RAM trucks will make their way to Australia from the United States in unlimited numbers from September this year.
In a deal announced today, the joint venture importer for Fiat Chrysler (FCA) in New Zealand plans to import and convert the vehicles to Full Volume standards, with the active blessing and participation of FCA’s global head office.
RAM is a subsidiary brand of FCA. Fiat Chrysler New Zealand is a joint venture between former Fiat Chrysler Australia CEO Clyde Campbell and Ateco Automotive chief Neville Crichton.
“Clearly there is a demand for this type of vehicle in Australia and New Zealand in both the private and commercial markets with only availability restricting sales,” Campbell said.
“Until now the only way to own one in Australia was through a low-volume aftermarket conversion. Our vehicles are being developed with the full blessing of FCA’s RAM division.
“They have worked closely with our engineers to produce a vehicle that is as close to an official factory right-hand-drive vehicle as it can be without it having actually run down the factory production line.”
To attain Full Volume standards, a converted car must meet tough Australian Design Rules (ADRs). If met, there is no volume restriction, unlike Low Volume converters that can only sell 200 vehicles per annum.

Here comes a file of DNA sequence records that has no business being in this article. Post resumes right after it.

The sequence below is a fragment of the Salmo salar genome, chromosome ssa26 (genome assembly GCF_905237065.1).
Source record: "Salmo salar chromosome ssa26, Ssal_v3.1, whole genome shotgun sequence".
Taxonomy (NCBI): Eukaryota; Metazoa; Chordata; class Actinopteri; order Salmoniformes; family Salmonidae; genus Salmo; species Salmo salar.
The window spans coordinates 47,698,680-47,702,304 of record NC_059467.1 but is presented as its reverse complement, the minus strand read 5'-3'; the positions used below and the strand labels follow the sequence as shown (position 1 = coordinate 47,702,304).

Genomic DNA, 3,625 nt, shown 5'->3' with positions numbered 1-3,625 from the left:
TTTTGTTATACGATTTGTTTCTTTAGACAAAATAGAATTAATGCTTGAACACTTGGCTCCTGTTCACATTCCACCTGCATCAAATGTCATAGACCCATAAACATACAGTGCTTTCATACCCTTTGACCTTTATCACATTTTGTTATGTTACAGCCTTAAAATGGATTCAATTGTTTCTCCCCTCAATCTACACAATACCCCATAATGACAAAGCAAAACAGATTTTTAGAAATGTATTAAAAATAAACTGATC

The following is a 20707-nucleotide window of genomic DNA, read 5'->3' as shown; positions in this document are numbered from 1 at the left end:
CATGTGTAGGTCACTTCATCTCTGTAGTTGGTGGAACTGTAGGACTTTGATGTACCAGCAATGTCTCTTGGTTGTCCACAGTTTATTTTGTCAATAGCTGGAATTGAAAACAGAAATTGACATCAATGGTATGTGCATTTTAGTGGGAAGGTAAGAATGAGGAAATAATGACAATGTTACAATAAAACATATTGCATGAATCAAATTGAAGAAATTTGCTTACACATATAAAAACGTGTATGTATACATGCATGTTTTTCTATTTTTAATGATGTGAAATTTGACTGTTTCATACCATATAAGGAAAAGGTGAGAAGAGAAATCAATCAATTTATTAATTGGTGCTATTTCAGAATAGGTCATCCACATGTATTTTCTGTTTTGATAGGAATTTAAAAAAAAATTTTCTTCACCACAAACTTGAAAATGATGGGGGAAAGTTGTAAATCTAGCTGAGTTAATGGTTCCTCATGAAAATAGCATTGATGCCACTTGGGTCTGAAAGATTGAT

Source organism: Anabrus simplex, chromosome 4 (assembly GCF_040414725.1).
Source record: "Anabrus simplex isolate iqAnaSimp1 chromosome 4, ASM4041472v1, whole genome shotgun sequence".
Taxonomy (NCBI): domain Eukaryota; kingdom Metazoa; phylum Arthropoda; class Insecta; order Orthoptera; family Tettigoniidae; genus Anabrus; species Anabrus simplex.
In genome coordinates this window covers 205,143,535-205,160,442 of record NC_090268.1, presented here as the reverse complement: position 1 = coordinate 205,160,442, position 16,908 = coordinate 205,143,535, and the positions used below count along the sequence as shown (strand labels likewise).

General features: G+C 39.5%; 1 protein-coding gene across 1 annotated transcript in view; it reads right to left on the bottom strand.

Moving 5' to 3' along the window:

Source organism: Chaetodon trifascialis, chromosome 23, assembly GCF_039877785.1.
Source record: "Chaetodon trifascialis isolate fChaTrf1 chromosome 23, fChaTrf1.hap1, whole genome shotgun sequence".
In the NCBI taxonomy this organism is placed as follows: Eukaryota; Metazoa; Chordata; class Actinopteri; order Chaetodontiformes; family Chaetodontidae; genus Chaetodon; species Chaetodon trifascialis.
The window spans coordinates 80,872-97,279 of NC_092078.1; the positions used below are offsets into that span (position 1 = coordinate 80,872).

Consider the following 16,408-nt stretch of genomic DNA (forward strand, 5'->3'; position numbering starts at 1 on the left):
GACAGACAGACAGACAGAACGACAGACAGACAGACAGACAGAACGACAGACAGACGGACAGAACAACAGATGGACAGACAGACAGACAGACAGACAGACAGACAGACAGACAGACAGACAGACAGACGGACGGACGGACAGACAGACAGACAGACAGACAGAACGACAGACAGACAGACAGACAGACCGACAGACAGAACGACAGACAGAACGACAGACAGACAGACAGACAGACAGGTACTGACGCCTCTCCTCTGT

The company is not commenting on which third party it has hired to convert the vehicles from left-hand drive to right-hand drive.
However, it is understood that Melbourne-based Walkinshaw — Holden Special Vehicles’ parent company and importer for Indian company Tata — has taken on the job. We know the RAMs will be converted locally.
First cabs off the rank will be the heavy duty 2500 and 3500 trucks — the latter of which has a payload of about 3.3 tonnes and a hitch-receiver towing capacity of up to 8 tonnes (more than double a Ford Ranger) thanks to its 1200Nm 6.7-litre Cummins V8 I6 diesel engine.
This means the only rivals for the RAM range will be other converted American trucks, such as the Ford F-250 sold here in RHD guise by Performax International. Some may remember that Ford itself sold the F-250 here about a decade ago, with some success.
Expect pricing to kick off somewhere between $100,000 and $120,000 (similar to the converted F-250), with the range going northward from there.
A company spokesman says that beyond that, the “full gamut” was being looked at, though it could run into some stumbling blocks if it wants the ‘baby’ 1500 series, given Fiat Chrysler’s Australian factory importer is eyeing that version off.
It’s no secret that Fiat Chrysler Australia chief Pat Dougherty is interested in exploring the business case for the RAM 1500 here.
Speaking today with CarAdvice, FCA Australia corporate communications director Lucy McLellan said the company’s local importer was okay with the fact that RAM vehicles would be sold here through an importer independent to itself.
“Our position is pretty plain and simple. It was an FCA international project together with FCA New Zealand and there’s obviously an appetite for RAM in this country, so it’ll be an interesting test with the 2500 and 3500 and they have our support,” she said.